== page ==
Testing Your Linux Firewall Configuration

September 23, 2015 | Views: 2812

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At Cybrary.it, it’s all about security and penetrating. I’ve decided to write this little guide for testing your own firewall configuration.

We’re going to use Firewall Tester (FTester) tool. Important: this tool is now outdated. However, I find it still useful and nice to use for beginners.

The Firewall Tester (FTester) is a tool designed for testing firewall filtering policies and Intrusion Detection System (IDS) capabilities.

The tool consists of two perl scripts, a packet injector (ftest) and a listening sniffer (ftestd). The first script injects custom packets, defined in ftest.conf, with a signature in the data part while the sniffer listens for such marked packets. The scripts both write a log file which is in the same form for both scripts. A comparison of the two produced log files (ftest.log and ftestd.log) outlines the packets that were unable to reach the sniffer due to filtering rules if these two scripts are ran on hosts placed on two different sides of a firewall. Stateful inspection firewalls are handled with the ‘connection spoofing’ option. A script called freport is also available to automatically parse the log files.

Using the tool is not a completely automated process, ftest.conf must be crafted for every different situation. Examples and rules are included in the attached configuration file.

The IDS (Intrusion Detection System) testing feature can be used either with ftest only or with the additional support of ftestd for handling stateful inspection IDS, ftest can also use common IDS evasion techniques. The script can also process snort rule definition files.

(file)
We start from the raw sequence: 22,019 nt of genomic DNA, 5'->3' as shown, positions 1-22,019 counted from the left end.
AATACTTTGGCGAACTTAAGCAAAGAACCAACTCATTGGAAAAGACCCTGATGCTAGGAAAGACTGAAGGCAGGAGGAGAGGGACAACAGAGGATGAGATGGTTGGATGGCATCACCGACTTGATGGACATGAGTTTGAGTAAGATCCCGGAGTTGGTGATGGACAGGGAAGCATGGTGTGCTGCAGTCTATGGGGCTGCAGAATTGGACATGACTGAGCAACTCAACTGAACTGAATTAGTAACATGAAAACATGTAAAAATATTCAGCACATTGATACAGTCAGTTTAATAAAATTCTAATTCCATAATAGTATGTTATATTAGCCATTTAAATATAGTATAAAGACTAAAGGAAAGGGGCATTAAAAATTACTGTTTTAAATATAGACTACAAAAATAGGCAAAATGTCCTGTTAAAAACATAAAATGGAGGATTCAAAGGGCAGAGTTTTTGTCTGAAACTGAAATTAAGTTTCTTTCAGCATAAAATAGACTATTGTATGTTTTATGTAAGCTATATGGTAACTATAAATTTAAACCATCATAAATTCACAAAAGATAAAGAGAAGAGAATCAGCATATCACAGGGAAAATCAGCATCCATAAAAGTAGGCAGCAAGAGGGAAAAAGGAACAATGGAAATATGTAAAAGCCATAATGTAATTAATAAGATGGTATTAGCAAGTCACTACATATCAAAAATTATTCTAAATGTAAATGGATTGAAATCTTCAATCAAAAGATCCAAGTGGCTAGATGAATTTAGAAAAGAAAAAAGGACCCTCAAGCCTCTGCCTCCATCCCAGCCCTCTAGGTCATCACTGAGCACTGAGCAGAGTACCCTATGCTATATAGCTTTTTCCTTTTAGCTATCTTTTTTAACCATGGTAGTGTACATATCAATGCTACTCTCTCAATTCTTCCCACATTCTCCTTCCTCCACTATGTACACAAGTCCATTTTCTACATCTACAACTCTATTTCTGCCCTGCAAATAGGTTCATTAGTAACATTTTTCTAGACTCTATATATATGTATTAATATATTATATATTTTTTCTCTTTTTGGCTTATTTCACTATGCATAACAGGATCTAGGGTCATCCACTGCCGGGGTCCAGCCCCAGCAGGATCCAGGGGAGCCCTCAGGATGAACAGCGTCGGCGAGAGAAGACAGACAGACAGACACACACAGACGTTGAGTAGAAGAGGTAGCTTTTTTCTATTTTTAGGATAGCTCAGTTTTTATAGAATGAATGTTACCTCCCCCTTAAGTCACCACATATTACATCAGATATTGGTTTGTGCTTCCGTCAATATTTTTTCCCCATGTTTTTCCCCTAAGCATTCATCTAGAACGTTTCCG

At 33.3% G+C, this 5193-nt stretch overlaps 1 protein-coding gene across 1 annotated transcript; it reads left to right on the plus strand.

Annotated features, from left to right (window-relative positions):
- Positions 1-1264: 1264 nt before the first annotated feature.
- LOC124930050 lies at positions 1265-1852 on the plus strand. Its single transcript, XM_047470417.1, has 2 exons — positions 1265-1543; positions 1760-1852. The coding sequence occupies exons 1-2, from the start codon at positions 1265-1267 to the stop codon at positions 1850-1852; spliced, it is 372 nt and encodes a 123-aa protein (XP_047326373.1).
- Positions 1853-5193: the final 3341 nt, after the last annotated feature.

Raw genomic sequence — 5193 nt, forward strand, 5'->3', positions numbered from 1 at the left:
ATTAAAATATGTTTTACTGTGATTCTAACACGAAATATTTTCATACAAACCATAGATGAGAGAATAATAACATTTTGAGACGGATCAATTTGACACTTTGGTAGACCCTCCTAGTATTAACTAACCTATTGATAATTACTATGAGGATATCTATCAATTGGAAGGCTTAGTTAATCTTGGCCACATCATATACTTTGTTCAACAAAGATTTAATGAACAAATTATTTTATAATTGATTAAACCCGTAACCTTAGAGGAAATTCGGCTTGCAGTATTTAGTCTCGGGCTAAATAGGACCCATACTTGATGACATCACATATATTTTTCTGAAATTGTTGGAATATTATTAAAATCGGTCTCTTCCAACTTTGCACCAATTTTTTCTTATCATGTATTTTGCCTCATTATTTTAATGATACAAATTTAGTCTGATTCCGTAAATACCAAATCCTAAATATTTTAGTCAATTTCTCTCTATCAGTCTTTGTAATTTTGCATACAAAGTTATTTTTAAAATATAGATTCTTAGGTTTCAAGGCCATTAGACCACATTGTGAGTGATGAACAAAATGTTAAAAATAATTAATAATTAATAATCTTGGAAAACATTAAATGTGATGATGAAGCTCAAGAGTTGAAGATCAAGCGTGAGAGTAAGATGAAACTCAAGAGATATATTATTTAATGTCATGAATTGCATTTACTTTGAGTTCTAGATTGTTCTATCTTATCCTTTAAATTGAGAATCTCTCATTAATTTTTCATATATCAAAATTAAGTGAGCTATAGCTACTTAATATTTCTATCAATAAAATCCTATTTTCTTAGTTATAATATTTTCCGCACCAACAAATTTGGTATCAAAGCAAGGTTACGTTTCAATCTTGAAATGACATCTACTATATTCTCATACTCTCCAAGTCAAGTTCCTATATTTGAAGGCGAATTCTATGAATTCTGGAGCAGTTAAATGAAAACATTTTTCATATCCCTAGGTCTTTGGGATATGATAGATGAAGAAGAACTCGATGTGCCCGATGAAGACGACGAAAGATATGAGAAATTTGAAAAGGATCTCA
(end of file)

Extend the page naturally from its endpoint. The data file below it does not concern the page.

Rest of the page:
Features:

  • firewall testing
  • IDS testing
  • simulation of real tcp connections for stateful inspection firewalls and IDS
  • TCP connection spoofing
  • IP fragmentation / TCP segmentation
  • IDS evasion techniques

Requirements:

The following perl modules are required: Net::RawIP, Net::PcapUtils, NetPacket

# perl -MCPAN -e “install Net::RawIP”
# perl -MCPAN -e “install Net::Pcap”
# perl -MCPAN -e “install Net::PcapUtils”
# perl -MCPAN -e “install NetPacket”

Download:

Luckily, FTester is still available for download, so ..

# wget http://dev.inversepath.com/ftester/ftester-latest.tar.gz

After extracting the tool, we can focus on using it. This is the difficult part, as the tool has to be configured before one can use it. The basic syntax of configuration file is:

TCP and UDP packets: Source Address:Source Port:Destination Address:Destination Port:Flags:Protocol:Type of Service

ICMP packets: Source Address:Source Port:Destination Address:Destination Port:Flags:ICMP:icmp_type:icmp_pre

For example:

# SYN packet to 10.1.7.1 port 80

192.168.0.10:1024:10.1.7.1:80:S:TCP:0

# UDP packet

192.168.0.10:53:10.1.7.1:53::UDP:0

Stop signal is needed for the service to be stopped after test is complete:

stop_signal=192.168.0.1:666:10.1.7.1:666:S:TCP:

Everything has to be written in “ftest.conf” file. As the file already contains some examples, comment out those you won’t need.

We can use for our test following configuration:

# checking privileged ports (<1025)

192.168.0.10:1025:10.1.7.1:1-1025:S:TCP:0

# checking proxy port

192.168.0.10:1025:10.1.7.1:3128:S:TCP:0

stop_signal=192.168.0.10:80:10.1.7.1:1025:AP:TCP:0

After saving our configuration file, first of all we have to start a daemon: # ./ftestd -i eth0

Then we can run the test: # ./ftest -f ftest.conf

After the completion of test, we use the ftest binary to compare logs: # ./freport ftest.log ftestd.log

The result is something like:

Authorized packets:

——————-

21 – 192.168.0.10:1025 > 10.1.7.1:21 S TCP 0

22 – 192.168.0.10:1025 > 10.1.7.1:22 S TCP 0

23 – 192.168.0.10:1025 > 10.1.7.1:23 S TCP 0

25 – 192.168.0.10:1025 > 10.1.7.1:25 S TCP 0

80 – 192.168.0.10:1025 > 10.1.7.1:80 S TCP 0

110 – 192.168.0.10:1025 > 10.1.7.1:110 S TCP 0

113 – 192.168.0.10:1025 > 10.1.7.1:113 S TCP 0

1027 – 192.168.0.10:80 > 10.1.7.1:1025 PA TCP 0

Modified packets (probably NAT):

——————————–

443 – 192.168.0.10:1025 > 10.1.7.1:443 S TCP 0

443 – 192.168.0.10:1025 > 10.1.7.5:443 S TCP 0

Filtered or dropped packets:

—————————-

1 – 192.168.0.10:1025 > 10.1.7.1:1 S TCP 0

2 – 192.168.0.10:1025 > 10.1.7.1:2 S TCP 0

3 – 192.168.0.10:1025 > 10.1.7.1:3 S TCP 0

1026 – 192.168.0.10:1025 > 10.1.7.1:3128 S TCP 0

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